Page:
The case for Analog Vs. Digital

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The case for Analog Vs. Digital

It’s not only sound that is making the transition from

analog to digital. One can argue, and there definitely already exist many arguments that digital does triumph over analog, what that means for sound and music? Is there a difference between analog and digital sound, and if so, is the difference worthy enough to change your listening or playing styles?

This article will attempt to explain the difference between digital and analog sound.

The Basics:

Audio recordings come in two different types: audio and digital. Even with the newest and best technologies, digital equipment cannot reproduce and exact sound wave like an analog can. This is because analog records the exact wave of the sound, whereas digital records multiple samples of that same recording. There are pros and cons to both, and ultimately comes down to preference, but here is a brief breakdown of the science behind analog and digital.

The Recording Process:

The back to basics explanation of recording is that any recorded material is created by a microphone turning air pressures (which in this case is the sound) into an electrical analog signal. From this point on is where the analog and digital process of recording differs. Analog recordings’s signal flow are immediately imprinted onto a master tape via magnetisation or a master record.

Analog recordings record every sound, whereas with digital recordings, because there are thousands of samples, editing and mixing the recording can occur. Digital recordings take the same analog signal and convert it into a digital representation of the sound, which like all things digital is the classic series of numbers that digital software interprets. Once digitalised, the recording can be copied onto other medias, or edited using music programming software.

Once recorded, digital and audio recordings have varying degrees of bandwidth. Bandwidth is a unit used to describe the resolution, or quality of the audio recording. More technically, it is the resolution that the signal can carry out without degrading any of the information. Think of it like watching a video online, with shotty internet connection, it makes sense to have a lower resolution  on the video, rather than high quality. Music can be like that too, bandwidth can limit the music and the sound it reproduces. If you have a cheap pair of 10 pound headphones, one will not notice the difference, but with a 500 pound pair of headphones, you want a high bandwidth so you can hear the dynamic range of the music.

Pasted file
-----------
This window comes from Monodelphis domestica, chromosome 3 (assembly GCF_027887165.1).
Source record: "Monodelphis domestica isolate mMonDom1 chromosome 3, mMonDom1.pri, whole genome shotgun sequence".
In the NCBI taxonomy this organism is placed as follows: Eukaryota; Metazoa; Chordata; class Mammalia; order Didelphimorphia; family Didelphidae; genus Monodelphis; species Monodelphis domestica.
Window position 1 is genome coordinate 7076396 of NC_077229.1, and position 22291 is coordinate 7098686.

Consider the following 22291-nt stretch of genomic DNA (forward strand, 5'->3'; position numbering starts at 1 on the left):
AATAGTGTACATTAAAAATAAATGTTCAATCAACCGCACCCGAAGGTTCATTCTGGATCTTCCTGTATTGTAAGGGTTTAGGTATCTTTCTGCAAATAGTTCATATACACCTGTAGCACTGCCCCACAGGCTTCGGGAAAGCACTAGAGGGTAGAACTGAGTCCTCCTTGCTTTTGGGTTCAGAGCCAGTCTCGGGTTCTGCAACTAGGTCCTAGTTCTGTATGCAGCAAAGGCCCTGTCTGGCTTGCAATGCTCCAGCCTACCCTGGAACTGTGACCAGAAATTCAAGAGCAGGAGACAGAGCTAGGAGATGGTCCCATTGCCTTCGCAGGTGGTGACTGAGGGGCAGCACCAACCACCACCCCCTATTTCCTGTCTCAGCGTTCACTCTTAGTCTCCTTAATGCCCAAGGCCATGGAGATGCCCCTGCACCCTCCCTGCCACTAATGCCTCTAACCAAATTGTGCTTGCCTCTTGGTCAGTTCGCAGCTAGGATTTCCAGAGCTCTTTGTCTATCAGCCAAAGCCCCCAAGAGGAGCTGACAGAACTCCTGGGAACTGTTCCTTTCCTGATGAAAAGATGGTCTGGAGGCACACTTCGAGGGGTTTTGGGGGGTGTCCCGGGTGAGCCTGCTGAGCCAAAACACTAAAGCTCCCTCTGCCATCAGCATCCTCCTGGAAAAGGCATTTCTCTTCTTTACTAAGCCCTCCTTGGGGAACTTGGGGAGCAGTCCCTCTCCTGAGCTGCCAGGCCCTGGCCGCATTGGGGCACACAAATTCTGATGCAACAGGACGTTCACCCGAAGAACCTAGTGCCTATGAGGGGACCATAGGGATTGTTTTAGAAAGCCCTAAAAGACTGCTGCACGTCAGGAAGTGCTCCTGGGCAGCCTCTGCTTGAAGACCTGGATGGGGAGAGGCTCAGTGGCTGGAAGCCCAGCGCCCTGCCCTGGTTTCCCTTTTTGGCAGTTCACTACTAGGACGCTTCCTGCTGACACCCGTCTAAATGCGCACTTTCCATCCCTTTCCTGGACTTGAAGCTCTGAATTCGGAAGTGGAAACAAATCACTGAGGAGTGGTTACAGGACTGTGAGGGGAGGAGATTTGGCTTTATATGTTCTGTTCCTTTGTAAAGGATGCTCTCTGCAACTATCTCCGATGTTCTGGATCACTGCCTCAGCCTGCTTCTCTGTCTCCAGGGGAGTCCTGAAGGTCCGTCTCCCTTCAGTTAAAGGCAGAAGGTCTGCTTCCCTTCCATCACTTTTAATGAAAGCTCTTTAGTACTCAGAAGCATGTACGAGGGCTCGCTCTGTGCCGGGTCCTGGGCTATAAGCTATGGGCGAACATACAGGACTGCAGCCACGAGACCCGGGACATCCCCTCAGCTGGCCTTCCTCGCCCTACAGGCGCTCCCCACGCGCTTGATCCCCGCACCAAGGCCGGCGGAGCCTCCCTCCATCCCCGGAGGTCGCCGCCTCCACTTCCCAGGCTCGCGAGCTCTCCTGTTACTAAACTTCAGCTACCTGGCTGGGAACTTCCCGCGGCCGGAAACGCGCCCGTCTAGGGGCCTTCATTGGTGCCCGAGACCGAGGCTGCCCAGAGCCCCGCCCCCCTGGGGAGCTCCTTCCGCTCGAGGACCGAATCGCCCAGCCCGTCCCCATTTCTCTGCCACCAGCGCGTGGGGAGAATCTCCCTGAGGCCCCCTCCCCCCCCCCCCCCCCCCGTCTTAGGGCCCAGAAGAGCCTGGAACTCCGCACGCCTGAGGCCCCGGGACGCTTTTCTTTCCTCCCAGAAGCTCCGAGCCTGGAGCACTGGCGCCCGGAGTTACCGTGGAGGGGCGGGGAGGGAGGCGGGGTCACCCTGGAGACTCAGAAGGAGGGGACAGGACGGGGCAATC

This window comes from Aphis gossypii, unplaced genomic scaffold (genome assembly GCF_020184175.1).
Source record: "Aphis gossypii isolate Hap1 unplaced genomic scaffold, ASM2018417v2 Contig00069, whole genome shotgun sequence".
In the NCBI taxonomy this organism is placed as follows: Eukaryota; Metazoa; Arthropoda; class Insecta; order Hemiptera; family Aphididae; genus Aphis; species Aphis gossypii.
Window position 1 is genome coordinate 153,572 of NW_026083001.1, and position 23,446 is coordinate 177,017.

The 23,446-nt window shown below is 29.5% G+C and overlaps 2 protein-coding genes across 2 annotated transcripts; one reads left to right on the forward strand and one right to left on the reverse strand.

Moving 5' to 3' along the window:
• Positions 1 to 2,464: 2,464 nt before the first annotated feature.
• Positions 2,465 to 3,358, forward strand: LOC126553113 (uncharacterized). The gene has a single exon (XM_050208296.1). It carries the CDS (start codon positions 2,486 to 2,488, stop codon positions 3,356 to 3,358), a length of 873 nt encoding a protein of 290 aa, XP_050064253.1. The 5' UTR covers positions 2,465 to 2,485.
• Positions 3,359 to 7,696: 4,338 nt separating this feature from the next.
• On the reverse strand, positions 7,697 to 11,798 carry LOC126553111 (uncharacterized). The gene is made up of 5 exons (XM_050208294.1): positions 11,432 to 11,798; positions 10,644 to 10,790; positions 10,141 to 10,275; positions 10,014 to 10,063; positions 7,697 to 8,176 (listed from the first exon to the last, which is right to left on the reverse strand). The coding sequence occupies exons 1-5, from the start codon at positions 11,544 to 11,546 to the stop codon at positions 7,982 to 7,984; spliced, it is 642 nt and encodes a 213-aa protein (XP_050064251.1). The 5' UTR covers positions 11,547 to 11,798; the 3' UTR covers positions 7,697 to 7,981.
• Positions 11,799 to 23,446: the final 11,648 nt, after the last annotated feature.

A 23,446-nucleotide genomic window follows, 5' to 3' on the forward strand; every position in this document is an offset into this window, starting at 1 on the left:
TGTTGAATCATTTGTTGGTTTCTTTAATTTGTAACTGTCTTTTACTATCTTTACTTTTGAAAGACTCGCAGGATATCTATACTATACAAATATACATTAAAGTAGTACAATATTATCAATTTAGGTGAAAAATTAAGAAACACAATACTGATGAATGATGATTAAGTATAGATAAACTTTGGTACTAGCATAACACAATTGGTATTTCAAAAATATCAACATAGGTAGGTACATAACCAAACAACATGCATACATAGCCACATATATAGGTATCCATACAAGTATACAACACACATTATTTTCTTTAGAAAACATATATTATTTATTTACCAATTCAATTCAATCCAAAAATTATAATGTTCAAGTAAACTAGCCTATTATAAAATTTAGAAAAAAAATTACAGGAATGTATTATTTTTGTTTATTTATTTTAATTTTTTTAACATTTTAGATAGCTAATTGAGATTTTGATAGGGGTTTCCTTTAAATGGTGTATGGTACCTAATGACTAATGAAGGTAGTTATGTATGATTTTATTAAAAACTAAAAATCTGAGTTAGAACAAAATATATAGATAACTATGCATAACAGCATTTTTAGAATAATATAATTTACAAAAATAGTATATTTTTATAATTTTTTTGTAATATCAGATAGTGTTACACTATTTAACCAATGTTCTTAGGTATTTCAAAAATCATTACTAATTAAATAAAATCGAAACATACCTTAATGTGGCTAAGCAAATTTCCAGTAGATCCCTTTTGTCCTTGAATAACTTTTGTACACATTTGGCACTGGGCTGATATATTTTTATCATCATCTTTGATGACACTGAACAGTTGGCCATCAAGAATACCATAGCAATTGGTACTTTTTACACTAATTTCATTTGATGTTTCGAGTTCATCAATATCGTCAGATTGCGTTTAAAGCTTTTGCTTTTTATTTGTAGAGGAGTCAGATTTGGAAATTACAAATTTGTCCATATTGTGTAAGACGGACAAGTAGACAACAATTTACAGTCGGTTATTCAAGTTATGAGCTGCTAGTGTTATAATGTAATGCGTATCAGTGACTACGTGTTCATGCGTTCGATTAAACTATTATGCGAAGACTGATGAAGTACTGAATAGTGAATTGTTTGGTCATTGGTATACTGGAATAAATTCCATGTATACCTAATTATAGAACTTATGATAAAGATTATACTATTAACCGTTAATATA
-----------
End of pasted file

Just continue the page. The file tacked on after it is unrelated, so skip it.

Then we come back to analog vs. digital. Analog recordings can be stretched to almost a unlimited quantity, whereas digital recordings do have their limits, even with the best equipment around.

The Sound Wave:

The figure above, accurately portrays what difference between digital and analog signals and also evidently explains “chopped signals.” Digital signals, record the sound in steps, whereas an analog recording creates a smoother signal. That being said with analog signals there are often times tiny imperfections, as cracks, or pops in the midst of the recording. Digital recordings capture quick “snapshots” of the sound, correctly termed the “bit depth.” The higher the bit rate, the more snapshots are captured, creating a more accurate recording.

What is produced:

Everyone has their preference, but there is definitely a noticeable difference between analog and digital sound. Listening to a record creates a much difference effect than listening to an mp3. Beyond sound though, there is so much more to take into consideration. If you listen to music, there are the obvious advantages of having virtually any song at your fingertips while carrying around records would just be seen as a mental thing to do. Also, analog does degrade over time. Since the needle of a record player does make contact with the record each play, record will experience wear and tear. Sometimes though, and this is only my argument and potentially my attention-deficit disorder speaking, while listening to digital music I’m more prone to letting my mind wander and try to multi-task on other things. With analog though, if I have gone through the undeniably extra effort to set up and play a record, I will dedicate my headspace to the music and press pause on everything else going on in my life.

For those recording their own music. Recording digitally seems to make a lot more sense especially with all of the possibilities and opportunities within mixing and mastering, but you can see the idealised concept of having a raw, true to the bone, recording.

Ultimately, digital and analog music serves different purposes.  The convenience of being able to carry around thousands, if not millions of songs around with you comes at the price of high fidelity, but one can argue that if people were never introduced to audio recordings, they may never be able to tell the difference.

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